Even with Black Panthers taking part for the first time, it was far more a parade than a protest.
Support Times of San Diego's growth with a small monthly contribution
Sunday’s 37th annual Martin Luther King Jr. Parade had only a handful of units commenting on the Donald Trump presidency, five days away.
Only 8 percent of African-American voters supported the Republican on Election Day.
A day before the slain civil right’s leader’s national holiday, thousands watched school and civic groups with floats and bands head south down Harbor Drive toward Seaport Village.
Perhaps the most outspoken of the 96 parade units were members of San Diego Showing up for Racial Justice, holding Black Lives Matter placards, with white marchers holding signs reading: “WHITE SILENCE = WHITE VIOLENCE.”
Wearing a veil, one member bore a shirt saying: “Emmett sTill,” a reference to the black teenager Emmett Till whose Mississippi lynching in 1955 was a flashpoint in the nation’s civil rights awakening.
A white parade-goer held a green sign saying: “I AM WITH HON. JOHN LEWIS,” whose recent comment that he considers Trump an “illegitimate president” sparked controversy.
Politicians waving to crowds included Assembly members Todd Gloria and Shirley Weber, state Sen. Toni Atkins and Rep. Susan Davis. Myrtle Cole was the only San Diego City Council member in the parade.
Mayor Kevin Faulconer was absent, but a smiling Police Chief Shelley Zimmerman and county Sheriff Bill Gore walked the route with other brass.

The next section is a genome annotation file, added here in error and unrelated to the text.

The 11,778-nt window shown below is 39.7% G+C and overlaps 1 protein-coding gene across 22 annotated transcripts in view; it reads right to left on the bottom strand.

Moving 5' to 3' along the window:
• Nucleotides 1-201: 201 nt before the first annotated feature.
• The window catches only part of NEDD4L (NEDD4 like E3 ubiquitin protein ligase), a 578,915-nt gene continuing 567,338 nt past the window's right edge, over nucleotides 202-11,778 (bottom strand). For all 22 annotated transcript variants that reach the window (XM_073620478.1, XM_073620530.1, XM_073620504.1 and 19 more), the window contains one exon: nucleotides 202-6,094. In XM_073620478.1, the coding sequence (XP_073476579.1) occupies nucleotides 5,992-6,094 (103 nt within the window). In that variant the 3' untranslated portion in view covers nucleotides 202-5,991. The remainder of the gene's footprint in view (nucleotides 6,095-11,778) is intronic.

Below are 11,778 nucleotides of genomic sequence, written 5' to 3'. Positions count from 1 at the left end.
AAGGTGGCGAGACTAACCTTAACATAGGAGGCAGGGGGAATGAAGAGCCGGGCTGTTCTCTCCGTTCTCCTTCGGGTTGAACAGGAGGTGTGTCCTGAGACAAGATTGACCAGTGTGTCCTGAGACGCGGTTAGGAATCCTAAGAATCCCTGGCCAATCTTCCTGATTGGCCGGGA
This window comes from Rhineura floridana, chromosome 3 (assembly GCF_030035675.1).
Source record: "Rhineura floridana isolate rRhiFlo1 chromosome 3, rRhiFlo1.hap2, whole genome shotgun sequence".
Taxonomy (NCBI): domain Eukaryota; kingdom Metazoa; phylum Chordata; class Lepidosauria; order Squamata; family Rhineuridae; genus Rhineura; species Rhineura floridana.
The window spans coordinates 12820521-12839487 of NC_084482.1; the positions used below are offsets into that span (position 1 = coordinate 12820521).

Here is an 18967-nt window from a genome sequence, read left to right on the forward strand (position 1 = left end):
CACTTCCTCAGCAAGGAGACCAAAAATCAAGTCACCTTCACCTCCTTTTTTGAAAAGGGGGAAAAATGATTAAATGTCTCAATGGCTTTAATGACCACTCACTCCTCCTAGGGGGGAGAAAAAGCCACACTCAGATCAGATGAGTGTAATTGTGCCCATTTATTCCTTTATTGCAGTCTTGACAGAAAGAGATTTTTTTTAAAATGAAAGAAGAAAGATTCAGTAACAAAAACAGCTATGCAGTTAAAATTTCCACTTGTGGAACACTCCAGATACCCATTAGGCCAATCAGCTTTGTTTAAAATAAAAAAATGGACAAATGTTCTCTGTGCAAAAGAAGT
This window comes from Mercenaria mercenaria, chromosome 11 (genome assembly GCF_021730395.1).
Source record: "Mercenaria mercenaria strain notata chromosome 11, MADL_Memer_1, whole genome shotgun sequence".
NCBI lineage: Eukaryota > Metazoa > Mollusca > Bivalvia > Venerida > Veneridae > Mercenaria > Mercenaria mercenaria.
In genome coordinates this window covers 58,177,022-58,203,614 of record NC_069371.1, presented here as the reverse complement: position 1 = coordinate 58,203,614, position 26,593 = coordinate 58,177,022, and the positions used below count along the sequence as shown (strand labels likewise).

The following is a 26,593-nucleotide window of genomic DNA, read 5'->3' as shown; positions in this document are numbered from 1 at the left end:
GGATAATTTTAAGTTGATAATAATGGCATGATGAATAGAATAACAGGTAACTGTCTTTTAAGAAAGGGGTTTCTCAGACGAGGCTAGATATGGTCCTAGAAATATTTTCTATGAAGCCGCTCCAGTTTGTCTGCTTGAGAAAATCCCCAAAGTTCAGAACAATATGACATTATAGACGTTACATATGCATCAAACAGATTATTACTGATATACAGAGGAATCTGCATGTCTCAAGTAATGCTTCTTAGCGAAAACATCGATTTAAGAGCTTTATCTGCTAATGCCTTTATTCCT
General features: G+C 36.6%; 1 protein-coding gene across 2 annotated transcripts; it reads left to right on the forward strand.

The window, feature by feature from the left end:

Grand marshal was John E. Warren, co-publisher of San Diego’s Voice & Viewpoint newspaper, in its 56th year.
Isaiah Love of Santa Fe Christian School and Bryanna Shaw of Francis Parker High School were chosen king and queen of the event. Their court had Rayonna Davis of Gompers Preparatory Academy, Olivia Lewis of Academy of Our Lady of Peace, Caszmani Walker of Crawford High and Bryan Shaw of Parker.
The parade, again coordinated by the Zeta Sigma Lambda Chapter of Alpha Phi Alpha Fraternity Inc., began after Lewis Sheffield recited from memory King’s 1,670-word “I have a dream speech” of 1963. There were 98 entrance in the parade.
The first-place winners were Serra High School, band; San Diego Community College District, float; Sherry’s Gotta Dance, drill/step team; San Diego State University, educational unit; and Links Achievers, marching unit. (See complete list.)
About a dozen local Black Panther Party members marched, having been asked on Facebook: “Please make sure that on the Day of the Event that you are wearing all Black.” This year marks its 50th in San Diego.
“The Panthers didn’t get to San Diego until late 1968, even though the party was formed in 1966,” UC San Diego’s Mychal Odom told The San Diego Union-Tribune last February. “The first black power group formed in San Diego was the Afro-American Association.”
Announcer Tayari Howard, president and CEO of Global Educational Media Network, said it was the first local MLK Parade appearance by the Black Panthers.
In the parade, Panthers including children reprised their 1960s-era raised fist salute.
Black Panthers Raise Fists, but MLK Parade Low-Key in San Diego was last modified: January 16th, 2017 by Ken Stone
>> Subscribe to Times of San Diego’s free daily email newsletter! Click here